This non vintage wine from Moldova, of all countries, (it’s next to Romania) was found in one of the package stores in Morristown, TN. When I saw the bottle and where it was from, my heart did a little flutter over a fond memory of a lover, a lake and magic…but you’re interested in the juice.
From the Nisporeni region of Moldova has berry purple and deep red hues. Port jamminess with hints of honey tickles the nose. This wine drinks very much like a medium bodied port with a mild finish and notes of honey, creamy spice and finishes up with slight pepper.
I think I paid about $24 or so for it and would have a few bottles on hand just to break out for difference. It made for a very nice dessert wine, honestly. Over time it opened up, but still drank very much like a port.
First off, I have to state that this wine is an incredible one. The folks at Cornerstone Cellars did an outstanding job as usual. We’d had this bottle lying around for some time as a wine I picked up of theirs some time back seemed to be a little young, so I let this one sit for six months. Glad I did because the wine nose is very powerful, yet typical of Cabernet Sauvignon.
Lush and full with leathery thickness on the palate, this medium to full bodied wine hits like a freight train on the mouth. It’s delicious, starting off with spice and balance to compliment the leather notes and chewy mouthfeel.
Another wine from South Eastern Australia with body and structure! This cabernet possesses an old world style with firm tannins, thick leathery mouthfeel and a chewiness not commonly found in new world wines. It opens up slightly with a little more fruit after an hour or so.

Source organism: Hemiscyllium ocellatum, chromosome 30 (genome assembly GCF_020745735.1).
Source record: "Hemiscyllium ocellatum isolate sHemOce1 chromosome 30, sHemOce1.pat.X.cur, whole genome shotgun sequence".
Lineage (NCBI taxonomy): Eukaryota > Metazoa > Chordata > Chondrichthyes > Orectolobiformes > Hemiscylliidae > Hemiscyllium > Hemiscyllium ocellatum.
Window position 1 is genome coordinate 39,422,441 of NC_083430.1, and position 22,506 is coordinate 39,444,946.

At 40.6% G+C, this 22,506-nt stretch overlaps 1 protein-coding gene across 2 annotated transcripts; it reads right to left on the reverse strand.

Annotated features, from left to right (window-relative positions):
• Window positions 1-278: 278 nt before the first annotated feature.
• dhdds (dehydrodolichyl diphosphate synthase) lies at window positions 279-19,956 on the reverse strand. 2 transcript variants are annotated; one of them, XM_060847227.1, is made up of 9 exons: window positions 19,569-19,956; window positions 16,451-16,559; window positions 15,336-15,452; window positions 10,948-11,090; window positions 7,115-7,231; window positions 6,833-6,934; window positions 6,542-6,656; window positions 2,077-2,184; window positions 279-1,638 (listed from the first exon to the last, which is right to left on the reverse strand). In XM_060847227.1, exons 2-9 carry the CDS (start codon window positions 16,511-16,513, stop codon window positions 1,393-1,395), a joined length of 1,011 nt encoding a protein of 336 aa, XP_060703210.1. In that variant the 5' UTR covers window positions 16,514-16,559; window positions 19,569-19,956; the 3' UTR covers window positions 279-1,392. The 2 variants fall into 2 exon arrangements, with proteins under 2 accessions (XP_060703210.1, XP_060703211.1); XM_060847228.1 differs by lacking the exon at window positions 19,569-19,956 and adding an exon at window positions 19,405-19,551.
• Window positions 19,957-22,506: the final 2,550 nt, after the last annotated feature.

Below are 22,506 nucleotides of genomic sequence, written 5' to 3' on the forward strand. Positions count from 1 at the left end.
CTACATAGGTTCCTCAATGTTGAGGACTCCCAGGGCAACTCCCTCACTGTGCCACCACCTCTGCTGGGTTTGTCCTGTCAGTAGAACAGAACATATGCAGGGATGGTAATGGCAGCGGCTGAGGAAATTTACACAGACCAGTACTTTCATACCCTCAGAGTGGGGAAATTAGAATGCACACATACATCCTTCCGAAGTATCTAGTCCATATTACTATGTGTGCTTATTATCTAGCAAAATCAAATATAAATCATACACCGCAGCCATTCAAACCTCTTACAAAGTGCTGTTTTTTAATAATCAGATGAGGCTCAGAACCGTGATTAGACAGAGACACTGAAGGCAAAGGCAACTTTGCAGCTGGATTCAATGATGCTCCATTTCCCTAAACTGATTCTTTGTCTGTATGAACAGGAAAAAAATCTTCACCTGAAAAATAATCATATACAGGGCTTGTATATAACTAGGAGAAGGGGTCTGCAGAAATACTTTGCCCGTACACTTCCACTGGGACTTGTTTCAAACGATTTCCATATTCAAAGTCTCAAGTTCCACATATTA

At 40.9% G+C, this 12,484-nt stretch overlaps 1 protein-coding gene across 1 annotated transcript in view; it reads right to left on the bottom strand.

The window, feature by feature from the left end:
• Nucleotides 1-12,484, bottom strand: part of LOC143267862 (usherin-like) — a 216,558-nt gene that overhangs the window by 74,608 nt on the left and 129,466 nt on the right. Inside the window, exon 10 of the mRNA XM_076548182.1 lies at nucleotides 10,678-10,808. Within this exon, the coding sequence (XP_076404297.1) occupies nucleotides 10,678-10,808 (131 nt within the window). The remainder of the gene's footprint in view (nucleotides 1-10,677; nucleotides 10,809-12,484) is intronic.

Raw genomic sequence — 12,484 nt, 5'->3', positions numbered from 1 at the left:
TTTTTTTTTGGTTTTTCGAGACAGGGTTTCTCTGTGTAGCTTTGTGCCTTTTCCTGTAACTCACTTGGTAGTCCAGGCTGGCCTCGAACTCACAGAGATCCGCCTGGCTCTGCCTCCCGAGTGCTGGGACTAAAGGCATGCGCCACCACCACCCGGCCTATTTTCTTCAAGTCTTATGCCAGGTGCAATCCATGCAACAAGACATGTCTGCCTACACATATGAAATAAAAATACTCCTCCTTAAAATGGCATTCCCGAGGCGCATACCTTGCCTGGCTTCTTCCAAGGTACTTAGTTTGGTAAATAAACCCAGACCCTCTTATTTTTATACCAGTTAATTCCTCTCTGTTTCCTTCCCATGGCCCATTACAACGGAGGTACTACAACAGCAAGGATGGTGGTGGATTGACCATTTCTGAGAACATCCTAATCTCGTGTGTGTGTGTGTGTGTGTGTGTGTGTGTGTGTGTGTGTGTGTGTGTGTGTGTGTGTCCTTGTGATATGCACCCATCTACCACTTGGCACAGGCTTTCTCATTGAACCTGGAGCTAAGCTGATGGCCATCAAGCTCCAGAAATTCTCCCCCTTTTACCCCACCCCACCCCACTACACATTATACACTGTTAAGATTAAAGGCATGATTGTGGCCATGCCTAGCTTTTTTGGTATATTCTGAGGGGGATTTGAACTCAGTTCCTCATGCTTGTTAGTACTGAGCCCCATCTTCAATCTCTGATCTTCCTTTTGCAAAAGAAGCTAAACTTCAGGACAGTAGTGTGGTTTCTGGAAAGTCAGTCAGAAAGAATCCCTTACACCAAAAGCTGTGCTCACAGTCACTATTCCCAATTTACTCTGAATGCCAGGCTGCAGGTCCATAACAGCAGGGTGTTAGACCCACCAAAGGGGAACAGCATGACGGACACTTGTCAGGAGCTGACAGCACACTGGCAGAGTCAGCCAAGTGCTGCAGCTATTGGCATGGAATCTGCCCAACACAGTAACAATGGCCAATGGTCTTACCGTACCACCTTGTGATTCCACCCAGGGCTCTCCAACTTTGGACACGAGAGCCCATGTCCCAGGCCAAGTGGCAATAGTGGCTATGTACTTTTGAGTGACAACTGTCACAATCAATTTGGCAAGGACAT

Pair this with a steak or rustic Italian pasta dish with a red sauce and you can’t go wrong!
I will admit I’ve been looking for more old world style wines and Grocery Outlet is starting to carry more of them. The wine buyer there is Stefano Turrini, formerly of Veloce (Now Dimmi) Liquor Di Milano. The man has a passion for providing customers with quality wines. I met him way back when La Salle Cigars was still open in Montclair, Oakland. I did a review of Dimmi and have one bottle left but I’ll have to hunt for it!
We picked up this lively wine from Grocery Outlet and swirled and smelled, and swirled and smelled! Ripe fruit hits the nose followed by spice that lingers on the palate from the initial sip. Deep red color, this wine shows plenty of structure from the 2004 vintage of Cabernet Sauvignon but is softened by the merlot blend. It’s a 67/33 Cab/Merlot blend from this producer that carries a light-medium mouthfeel and plenty of fruit and apparent spice.
A nice wine for enjoyment at $32 per bottle, even better at $4.99 from Grocery Outlet. This wine is showing potential to lay down for another year or two, and I’m guessing it’d soften up nicely.
From South Eastern Austrailia, this wine boasts balanced tannins and chocolate on the palate with a creamy oak feel in the mouth. A medium bodied Cab from Aussie Vineyards. A ripe berry nose that opens up after time. Paired well with steak covered in african spice mixture and fried potato slices.
This wine is priced at just under $20 but I picked it up for less at Grocery Outlet.